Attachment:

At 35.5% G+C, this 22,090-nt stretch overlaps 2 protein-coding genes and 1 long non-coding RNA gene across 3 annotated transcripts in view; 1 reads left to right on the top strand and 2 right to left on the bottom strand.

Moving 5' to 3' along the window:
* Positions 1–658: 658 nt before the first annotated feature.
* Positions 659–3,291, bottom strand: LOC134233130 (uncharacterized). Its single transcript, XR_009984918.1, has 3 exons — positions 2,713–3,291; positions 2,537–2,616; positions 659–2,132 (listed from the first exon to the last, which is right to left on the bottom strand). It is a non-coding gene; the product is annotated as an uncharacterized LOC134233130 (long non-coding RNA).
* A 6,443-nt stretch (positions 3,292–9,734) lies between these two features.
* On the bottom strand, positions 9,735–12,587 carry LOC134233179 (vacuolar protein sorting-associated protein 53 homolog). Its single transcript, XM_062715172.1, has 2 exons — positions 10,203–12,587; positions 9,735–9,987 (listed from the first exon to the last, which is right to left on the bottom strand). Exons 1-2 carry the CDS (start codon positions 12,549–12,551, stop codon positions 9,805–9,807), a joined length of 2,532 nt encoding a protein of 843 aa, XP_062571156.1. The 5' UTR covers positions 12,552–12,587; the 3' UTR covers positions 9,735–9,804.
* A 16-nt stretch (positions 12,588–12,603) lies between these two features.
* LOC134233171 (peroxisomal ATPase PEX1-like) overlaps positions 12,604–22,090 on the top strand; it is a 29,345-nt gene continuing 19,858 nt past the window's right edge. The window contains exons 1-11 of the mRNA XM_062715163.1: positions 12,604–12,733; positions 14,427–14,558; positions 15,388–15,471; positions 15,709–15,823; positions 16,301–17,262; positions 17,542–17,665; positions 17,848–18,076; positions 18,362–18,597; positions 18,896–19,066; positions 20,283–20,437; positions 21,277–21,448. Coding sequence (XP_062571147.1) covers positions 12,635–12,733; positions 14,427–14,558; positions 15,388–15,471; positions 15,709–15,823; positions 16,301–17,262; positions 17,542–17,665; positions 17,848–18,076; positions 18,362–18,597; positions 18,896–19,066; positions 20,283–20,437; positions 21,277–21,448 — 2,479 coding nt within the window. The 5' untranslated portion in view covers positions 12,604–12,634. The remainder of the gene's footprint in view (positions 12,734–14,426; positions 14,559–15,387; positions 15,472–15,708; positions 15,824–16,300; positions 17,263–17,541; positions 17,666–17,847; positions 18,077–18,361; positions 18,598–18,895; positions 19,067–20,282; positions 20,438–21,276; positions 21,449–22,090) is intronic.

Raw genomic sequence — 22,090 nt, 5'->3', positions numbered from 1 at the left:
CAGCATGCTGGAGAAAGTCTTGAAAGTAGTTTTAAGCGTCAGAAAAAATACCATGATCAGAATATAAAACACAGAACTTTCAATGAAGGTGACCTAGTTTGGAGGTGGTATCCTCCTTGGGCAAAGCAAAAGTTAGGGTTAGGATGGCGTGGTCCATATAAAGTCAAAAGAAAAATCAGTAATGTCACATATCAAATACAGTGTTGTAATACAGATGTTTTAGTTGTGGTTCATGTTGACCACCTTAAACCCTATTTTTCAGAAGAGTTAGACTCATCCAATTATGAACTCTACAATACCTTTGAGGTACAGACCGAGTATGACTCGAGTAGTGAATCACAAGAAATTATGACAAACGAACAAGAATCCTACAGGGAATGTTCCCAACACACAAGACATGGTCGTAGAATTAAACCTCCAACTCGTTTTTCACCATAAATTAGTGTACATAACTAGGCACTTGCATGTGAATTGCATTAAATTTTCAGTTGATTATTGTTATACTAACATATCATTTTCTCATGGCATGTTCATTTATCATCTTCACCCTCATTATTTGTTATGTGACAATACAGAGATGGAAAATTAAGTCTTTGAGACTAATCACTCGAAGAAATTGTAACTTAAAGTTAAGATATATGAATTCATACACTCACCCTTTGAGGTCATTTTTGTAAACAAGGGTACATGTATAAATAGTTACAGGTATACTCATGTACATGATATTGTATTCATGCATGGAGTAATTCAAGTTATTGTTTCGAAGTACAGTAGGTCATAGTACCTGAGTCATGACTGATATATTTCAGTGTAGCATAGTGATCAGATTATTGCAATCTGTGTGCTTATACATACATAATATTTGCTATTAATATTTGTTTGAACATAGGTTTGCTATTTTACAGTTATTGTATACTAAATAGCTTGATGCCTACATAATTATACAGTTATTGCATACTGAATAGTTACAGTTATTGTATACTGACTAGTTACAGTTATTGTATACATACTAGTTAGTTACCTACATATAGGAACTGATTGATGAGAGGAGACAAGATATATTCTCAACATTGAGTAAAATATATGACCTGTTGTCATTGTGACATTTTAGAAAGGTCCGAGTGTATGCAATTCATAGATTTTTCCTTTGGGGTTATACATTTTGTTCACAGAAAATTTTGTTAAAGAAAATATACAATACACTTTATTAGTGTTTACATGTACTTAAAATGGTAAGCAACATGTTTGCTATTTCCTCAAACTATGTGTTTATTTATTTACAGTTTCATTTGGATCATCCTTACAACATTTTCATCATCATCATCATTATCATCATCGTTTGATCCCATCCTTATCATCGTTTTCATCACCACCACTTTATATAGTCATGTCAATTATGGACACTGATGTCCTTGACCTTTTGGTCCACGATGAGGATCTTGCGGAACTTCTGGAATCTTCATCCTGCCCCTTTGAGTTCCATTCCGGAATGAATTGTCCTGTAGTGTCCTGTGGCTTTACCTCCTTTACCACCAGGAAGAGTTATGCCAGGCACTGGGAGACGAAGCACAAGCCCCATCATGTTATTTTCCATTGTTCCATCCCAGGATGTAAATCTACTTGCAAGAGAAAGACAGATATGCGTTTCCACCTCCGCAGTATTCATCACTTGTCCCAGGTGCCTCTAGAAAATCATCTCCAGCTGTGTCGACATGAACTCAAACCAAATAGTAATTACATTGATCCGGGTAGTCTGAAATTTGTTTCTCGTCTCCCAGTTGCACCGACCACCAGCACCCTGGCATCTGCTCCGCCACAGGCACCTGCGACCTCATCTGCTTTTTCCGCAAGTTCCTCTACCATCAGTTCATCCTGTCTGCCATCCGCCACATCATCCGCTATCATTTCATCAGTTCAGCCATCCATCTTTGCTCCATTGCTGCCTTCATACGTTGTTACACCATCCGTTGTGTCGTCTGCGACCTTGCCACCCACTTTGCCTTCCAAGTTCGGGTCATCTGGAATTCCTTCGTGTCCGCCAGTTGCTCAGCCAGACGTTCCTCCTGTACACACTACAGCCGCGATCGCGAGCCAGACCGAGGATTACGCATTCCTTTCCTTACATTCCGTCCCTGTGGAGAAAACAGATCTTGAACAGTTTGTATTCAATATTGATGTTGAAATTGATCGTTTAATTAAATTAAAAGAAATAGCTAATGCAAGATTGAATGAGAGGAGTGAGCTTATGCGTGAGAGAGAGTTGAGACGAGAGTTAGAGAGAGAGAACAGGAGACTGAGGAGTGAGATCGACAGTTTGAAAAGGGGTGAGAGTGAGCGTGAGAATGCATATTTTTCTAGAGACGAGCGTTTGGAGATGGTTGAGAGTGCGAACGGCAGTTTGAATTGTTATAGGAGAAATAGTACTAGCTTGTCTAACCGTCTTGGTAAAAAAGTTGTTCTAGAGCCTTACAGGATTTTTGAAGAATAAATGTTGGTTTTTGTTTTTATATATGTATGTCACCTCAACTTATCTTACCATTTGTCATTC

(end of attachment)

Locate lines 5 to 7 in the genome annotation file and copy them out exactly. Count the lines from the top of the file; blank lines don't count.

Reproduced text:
* A 6,443-nt stretch (positions 3,292–9,734) lies between these two features.
* On the bottom strand, positions 9,735–12,587 carry LOC134233179 (vacuolar protein sorting-associated protein 53 homolog). Its single transcript, XM_062715172.1, has 2 exons — positions 10,203–12,587; positions 9,735–9,987 (listed from the first exon to the last, which is right to left on the bottom strand). Exons 1-2 carry the CDS (start codon positions 12,549–12,551, stop codon positions 9,805–9,807), a joined length of 2,532 nt encoding a protein of 843 aa, XP_062571156.1. The 5' UTR covers positions 12,552–12,587; the 3' UTR covers positions 9,735–9,804.
* A 16-nt stretch (positions 12,588–12,603) lies between these two features.